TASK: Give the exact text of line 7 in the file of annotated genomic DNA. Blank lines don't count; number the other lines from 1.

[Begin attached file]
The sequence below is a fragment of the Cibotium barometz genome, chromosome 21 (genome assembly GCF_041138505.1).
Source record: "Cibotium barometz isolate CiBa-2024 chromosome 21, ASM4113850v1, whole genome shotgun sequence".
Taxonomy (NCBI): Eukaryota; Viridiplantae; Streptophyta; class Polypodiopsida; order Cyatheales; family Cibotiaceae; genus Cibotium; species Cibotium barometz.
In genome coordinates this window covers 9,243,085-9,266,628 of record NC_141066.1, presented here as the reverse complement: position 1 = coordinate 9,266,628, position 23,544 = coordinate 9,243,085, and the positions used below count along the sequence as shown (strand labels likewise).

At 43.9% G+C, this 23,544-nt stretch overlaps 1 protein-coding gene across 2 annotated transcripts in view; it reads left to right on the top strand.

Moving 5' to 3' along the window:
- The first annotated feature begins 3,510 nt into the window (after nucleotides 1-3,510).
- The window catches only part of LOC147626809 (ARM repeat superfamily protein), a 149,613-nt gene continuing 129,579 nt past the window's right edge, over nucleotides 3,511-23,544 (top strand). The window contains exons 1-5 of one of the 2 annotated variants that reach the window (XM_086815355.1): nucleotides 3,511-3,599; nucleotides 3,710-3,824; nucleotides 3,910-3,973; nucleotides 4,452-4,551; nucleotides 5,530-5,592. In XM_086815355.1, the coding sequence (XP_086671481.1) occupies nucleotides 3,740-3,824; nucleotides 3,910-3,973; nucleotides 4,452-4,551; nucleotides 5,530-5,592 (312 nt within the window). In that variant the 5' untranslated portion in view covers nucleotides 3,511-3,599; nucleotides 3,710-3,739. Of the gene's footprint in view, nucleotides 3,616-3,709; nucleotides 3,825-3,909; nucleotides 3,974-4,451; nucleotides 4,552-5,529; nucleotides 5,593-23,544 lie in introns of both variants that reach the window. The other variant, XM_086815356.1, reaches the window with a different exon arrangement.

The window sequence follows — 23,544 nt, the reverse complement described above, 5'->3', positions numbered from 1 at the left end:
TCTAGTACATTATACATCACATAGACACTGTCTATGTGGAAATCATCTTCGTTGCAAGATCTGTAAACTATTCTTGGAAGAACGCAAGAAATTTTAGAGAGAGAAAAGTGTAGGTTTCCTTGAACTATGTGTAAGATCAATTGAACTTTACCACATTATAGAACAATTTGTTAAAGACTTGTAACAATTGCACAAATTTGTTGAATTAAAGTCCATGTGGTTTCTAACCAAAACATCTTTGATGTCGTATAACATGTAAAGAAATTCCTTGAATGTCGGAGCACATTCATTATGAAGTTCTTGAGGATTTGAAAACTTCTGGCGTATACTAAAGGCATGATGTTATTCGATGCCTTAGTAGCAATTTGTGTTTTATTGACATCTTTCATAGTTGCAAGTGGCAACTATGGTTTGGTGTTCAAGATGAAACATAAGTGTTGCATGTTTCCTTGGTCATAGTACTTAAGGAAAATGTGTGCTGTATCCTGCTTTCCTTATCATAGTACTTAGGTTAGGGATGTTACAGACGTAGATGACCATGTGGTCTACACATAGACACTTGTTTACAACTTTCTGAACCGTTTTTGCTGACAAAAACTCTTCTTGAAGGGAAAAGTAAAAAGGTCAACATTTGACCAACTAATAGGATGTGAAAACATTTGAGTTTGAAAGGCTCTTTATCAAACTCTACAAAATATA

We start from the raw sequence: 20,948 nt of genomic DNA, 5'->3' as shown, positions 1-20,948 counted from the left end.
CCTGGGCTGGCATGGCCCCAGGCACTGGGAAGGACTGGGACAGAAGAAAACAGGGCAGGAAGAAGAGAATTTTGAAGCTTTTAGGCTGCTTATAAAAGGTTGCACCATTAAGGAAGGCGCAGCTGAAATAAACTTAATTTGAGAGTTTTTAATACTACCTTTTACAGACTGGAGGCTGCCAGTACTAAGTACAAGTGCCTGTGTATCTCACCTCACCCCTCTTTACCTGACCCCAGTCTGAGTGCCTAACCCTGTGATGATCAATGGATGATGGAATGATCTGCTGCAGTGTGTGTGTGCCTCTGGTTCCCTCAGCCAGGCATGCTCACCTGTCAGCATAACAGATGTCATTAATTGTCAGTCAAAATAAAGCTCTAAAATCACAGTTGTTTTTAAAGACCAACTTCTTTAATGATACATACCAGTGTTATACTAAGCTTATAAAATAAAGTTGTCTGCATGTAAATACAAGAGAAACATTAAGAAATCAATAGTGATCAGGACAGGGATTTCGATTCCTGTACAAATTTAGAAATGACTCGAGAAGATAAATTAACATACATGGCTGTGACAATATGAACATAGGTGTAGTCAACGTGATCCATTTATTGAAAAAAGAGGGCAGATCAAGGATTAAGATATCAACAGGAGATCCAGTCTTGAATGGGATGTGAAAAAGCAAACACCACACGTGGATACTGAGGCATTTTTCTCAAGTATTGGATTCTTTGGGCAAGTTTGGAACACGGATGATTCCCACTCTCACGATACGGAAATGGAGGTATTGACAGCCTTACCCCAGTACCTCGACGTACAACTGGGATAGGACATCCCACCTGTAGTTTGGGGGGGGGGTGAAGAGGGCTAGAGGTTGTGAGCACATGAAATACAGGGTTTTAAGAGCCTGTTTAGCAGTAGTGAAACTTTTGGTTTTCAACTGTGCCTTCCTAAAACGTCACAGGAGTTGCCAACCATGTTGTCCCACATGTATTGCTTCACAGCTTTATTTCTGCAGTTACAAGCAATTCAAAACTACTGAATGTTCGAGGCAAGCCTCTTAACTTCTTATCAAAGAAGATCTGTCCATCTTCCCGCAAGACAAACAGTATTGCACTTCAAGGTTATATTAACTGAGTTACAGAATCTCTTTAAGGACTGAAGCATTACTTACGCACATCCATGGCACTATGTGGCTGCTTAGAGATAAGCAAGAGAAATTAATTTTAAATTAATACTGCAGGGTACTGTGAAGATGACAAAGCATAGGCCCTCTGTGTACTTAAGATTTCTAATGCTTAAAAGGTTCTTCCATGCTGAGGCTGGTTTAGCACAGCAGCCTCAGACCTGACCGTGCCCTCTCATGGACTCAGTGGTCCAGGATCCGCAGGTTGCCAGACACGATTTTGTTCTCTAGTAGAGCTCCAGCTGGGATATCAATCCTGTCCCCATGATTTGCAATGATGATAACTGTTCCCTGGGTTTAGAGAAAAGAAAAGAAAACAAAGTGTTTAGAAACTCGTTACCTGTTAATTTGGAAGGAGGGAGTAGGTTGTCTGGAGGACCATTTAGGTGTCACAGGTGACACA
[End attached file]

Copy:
- The first annotated feature begins 3,510 nt into the window (after nucleotides 1-3,510).